“I invite the premier, health minster, and the people directly responsible for this decision to come for a sleepover in the hallway of one of our hospitals for a few days. Once you have experienced the indignity of eating, sleeping, and toileting in a thin gown in front of a ward full of people, visitors, doctors, custodial staff and other allied health-care workers, I might be willing to accept that this policy was made in an informed way.”
The above is from a powerful opinion piece written by Manpreet (Mona) Gill. Click here to read the full article.
Here is a Twitter thread that expresses what many people are feeling.
I am so mad. So Mad. Our #abhealth system is beyond broken. A dear friend and new mom is needing transfer from a rural hospital to #RDRHC for a procedure. A very necessary procedure to remove excess fluid around her lungs. 1/5
— Tired AB Nurse Blocked by Kenney (@tired_albertan) July 3, 2022
If you have not read Dr. Gabriel Fabreau’s opinion piece found in the June 4, 2022, Calgary Herald, you will want to do so. Among other things, Dr. Fabreau provides an honest view of what it is like in Alberta hospitals. According to him, “After two years of COVID-19, our hospitals have never been worse off.”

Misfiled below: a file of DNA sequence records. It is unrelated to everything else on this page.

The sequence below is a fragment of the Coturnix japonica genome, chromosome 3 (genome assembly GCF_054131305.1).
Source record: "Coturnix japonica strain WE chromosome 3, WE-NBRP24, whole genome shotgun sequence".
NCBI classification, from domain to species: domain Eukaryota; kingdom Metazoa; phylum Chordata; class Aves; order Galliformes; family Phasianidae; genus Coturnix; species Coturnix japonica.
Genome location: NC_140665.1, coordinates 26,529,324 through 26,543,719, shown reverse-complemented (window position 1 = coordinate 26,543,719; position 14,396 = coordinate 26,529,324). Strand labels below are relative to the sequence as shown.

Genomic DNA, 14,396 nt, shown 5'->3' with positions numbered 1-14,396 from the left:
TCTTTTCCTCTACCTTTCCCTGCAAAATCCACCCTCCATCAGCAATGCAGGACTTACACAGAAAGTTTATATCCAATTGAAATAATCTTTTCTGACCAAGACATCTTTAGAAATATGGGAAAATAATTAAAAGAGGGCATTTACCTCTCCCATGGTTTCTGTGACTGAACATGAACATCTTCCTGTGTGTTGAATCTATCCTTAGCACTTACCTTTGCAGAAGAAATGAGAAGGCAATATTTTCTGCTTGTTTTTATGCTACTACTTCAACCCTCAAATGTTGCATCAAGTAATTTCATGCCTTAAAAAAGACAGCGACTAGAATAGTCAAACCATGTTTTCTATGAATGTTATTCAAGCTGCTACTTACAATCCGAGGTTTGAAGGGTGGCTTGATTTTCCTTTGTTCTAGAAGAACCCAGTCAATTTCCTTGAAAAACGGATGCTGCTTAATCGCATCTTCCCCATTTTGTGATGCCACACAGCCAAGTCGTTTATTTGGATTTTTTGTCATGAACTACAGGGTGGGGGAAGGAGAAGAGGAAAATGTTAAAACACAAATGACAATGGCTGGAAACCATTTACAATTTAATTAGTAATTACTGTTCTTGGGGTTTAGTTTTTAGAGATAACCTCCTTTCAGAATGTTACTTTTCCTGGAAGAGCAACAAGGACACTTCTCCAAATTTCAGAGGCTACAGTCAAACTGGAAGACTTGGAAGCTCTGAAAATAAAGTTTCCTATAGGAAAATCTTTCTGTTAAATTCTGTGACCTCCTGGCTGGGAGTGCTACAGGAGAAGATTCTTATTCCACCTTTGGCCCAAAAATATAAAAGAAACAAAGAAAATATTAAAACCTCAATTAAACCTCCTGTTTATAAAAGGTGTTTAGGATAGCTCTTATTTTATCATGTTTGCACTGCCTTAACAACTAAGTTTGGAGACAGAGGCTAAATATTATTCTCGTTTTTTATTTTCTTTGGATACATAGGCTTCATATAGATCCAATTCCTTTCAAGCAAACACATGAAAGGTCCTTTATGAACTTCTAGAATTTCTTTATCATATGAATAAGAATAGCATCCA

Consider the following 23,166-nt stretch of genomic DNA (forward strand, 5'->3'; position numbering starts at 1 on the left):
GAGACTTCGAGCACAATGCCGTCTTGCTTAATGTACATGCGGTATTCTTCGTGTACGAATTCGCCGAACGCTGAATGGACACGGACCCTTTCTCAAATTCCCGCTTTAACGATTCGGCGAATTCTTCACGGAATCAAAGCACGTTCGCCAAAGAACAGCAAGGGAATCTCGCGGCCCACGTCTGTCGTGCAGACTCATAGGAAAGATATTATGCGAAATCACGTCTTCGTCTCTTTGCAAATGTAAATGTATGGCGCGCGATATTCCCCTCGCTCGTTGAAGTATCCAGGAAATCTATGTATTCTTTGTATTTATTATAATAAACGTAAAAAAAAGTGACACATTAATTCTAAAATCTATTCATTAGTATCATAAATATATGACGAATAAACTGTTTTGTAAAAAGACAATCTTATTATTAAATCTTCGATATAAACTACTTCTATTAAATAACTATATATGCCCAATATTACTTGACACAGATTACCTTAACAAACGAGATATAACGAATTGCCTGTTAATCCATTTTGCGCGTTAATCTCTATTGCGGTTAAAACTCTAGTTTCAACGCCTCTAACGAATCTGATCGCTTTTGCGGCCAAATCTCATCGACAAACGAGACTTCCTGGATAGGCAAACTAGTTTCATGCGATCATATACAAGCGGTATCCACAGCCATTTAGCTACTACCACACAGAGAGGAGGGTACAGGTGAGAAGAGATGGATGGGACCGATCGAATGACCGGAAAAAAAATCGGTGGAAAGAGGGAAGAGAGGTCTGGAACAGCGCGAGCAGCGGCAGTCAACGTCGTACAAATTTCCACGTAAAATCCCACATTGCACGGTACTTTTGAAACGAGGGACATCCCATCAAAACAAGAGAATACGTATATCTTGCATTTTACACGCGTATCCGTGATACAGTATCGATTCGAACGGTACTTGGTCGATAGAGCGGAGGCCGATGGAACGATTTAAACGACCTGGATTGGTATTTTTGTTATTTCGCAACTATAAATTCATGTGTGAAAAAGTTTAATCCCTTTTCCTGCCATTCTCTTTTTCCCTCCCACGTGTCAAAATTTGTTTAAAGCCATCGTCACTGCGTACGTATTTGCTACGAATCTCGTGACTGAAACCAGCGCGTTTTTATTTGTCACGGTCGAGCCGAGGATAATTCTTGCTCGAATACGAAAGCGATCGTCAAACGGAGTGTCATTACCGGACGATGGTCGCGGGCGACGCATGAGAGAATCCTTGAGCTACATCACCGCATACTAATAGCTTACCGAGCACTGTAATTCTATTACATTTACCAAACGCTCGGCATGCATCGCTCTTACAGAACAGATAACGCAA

Take a few minutes to read this important article. It will be time well spent.
“Primary care is the bedrock foundation for our healthcare system and the collapse of this will have after shocks felt at all levels of health care delivery. Having a family physician means promoting preventative medicine, doing outpatient work ups re directing care away from overwhelmed ER departments when appropriate, providing earlier more manageable disease diagnosis, collaborating with specialist and ensuring you get the best care possible. We are instrumental in decreasing the number of in patients and over capacity at the hospital. We help transition patients to short stay units, long term care or follow up on our discharged patients, and some of us even do house calls for the infirm. Good care means taking initiative and ensuring our patients don’t fall through the ever enlarging cracks in the system.”
Given that healthcare workers have been dealing with the pandemic for over two years, it is fully understandable that many of them are burnt or burning out. Howevever, as the following statement suggests, the underlying reason for healthcare worker burnout may have existed well before the pandemic began.
“Our system was not okay before COVID-19. It was functioning because of the people in it, and because they give 110 percent every time they come into work….The cracks that were there widened and it became apparent to everybody.”